After more than two decades of investment by donors and governments in community forest management (CFM) initiatives for timber production from natural tropical forests, also known as community-based forest enterprises (CFEs), the sustainability of this livelihood alternative aimed at improved prosperity remains uncertain. Although many studies have focused on the environmental and social dimensions of CFEs, very little is known about their financial viability and socio-economic impacts, even though these elements are critical to ensuring the broad potential benefits of CFM. Furthermore, the lack of a consistent methodology for financial analyses severely limits the ability to learn from CFE case studies across initiatives and time. In an effort to measure the financial viability and identify critical factors that contribute to the poverty-alleviation potential of CFE timber production, we applied a simplified tool for financial analysis in collaboration with a CFE in the Brazilian Amazon three times over six years.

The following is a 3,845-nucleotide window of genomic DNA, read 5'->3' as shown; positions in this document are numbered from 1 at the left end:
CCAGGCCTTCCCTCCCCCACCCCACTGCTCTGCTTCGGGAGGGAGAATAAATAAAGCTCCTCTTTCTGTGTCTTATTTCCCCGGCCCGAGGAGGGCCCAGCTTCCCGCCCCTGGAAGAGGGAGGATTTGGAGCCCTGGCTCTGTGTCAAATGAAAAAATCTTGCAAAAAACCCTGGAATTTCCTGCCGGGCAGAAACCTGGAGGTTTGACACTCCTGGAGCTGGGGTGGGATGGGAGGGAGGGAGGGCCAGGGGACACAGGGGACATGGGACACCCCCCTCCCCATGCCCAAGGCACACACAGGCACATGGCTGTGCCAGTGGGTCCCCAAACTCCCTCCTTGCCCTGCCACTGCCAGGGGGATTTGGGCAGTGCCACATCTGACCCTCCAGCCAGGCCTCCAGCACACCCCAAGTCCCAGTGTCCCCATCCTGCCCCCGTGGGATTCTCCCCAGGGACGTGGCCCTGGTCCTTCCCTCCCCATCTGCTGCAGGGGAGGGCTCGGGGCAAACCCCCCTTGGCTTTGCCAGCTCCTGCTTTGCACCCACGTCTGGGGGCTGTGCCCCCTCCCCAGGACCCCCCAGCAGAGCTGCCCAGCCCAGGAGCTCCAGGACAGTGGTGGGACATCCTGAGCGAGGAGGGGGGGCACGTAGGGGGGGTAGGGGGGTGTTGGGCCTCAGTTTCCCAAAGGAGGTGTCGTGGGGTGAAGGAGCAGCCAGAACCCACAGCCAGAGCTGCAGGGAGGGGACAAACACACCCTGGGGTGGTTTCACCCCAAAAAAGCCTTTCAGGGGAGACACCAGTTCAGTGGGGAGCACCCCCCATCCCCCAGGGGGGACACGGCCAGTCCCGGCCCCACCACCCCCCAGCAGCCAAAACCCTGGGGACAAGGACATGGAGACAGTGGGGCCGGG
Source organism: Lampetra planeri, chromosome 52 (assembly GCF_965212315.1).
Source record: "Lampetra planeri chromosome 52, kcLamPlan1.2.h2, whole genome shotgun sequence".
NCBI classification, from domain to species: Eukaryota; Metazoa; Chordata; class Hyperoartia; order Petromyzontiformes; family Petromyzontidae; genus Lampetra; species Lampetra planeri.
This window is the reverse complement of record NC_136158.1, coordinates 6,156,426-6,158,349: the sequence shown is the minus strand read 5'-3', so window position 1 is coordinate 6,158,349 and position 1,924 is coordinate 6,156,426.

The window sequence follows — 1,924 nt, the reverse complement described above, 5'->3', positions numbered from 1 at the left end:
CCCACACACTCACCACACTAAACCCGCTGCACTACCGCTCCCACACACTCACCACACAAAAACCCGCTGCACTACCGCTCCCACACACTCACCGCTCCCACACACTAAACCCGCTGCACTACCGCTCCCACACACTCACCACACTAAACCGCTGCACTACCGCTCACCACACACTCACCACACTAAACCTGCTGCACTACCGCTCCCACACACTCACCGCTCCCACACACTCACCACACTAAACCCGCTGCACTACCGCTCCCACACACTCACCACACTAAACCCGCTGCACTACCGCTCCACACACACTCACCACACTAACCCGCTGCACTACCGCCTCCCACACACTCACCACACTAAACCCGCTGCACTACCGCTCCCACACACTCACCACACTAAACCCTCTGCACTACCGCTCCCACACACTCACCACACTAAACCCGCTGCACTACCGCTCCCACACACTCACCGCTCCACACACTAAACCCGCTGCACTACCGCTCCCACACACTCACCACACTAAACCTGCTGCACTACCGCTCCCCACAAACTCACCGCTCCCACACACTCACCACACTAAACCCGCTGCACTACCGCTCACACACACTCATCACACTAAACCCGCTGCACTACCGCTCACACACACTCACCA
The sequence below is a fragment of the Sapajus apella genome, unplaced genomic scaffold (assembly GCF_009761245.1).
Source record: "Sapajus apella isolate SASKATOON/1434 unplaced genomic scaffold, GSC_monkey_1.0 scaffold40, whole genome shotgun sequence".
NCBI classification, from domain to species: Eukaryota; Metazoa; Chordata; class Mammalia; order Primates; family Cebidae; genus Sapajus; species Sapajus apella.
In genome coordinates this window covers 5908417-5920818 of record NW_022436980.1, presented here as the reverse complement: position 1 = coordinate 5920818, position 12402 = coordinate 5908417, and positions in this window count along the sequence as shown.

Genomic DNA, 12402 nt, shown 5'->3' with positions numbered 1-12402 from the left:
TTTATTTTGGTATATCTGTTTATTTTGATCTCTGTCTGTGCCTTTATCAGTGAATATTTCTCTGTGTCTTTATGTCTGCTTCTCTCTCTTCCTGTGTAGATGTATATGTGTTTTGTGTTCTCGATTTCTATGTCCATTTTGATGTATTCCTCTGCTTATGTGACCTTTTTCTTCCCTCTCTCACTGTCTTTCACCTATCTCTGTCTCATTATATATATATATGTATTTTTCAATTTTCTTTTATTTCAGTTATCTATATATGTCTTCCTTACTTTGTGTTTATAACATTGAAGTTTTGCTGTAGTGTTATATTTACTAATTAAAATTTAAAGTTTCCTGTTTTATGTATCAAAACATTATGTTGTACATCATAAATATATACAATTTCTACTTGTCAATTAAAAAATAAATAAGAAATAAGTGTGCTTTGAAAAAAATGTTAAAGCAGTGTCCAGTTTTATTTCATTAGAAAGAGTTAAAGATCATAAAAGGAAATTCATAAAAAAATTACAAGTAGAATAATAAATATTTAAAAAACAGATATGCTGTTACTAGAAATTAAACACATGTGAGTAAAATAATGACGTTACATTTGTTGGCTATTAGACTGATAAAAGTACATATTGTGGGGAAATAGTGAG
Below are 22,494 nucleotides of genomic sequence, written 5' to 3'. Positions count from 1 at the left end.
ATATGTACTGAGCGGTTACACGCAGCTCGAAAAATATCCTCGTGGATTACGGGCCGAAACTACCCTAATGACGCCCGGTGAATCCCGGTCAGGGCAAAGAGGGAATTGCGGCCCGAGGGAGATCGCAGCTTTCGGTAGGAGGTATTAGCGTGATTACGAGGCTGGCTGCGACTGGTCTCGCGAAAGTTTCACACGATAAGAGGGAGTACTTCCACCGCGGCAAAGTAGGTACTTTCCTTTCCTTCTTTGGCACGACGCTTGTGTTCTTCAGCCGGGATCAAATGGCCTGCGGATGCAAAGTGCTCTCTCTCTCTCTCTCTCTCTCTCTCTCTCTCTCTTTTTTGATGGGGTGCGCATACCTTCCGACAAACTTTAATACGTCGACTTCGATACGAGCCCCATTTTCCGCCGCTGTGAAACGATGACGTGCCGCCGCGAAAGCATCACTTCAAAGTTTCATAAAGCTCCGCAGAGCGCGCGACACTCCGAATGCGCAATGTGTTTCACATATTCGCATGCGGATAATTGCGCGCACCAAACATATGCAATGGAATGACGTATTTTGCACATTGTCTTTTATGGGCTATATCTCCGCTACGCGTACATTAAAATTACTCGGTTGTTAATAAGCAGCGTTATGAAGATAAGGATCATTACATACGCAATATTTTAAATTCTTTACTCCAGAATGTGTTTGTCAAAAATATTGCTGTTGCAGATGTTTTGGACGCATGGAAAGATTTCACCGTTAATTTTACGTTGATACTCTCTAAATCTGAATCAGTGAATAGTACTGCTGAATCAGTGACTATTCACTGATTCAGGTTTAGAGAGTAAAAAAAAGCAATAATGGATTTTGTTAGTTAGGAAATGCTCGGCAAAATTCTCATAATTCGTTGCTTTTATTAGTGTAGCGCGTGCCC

Our findings indicate the importance of initial support from governments and other partners for start-up capital, subsidized access to trainings and technical assistance, and navigating complex bureaucratic systems, and the positive effect that improved productivity over time, scale economies, and access to markets can have in influencing the poverty-alleviation potential of CFE timber production initiatives in the tropics.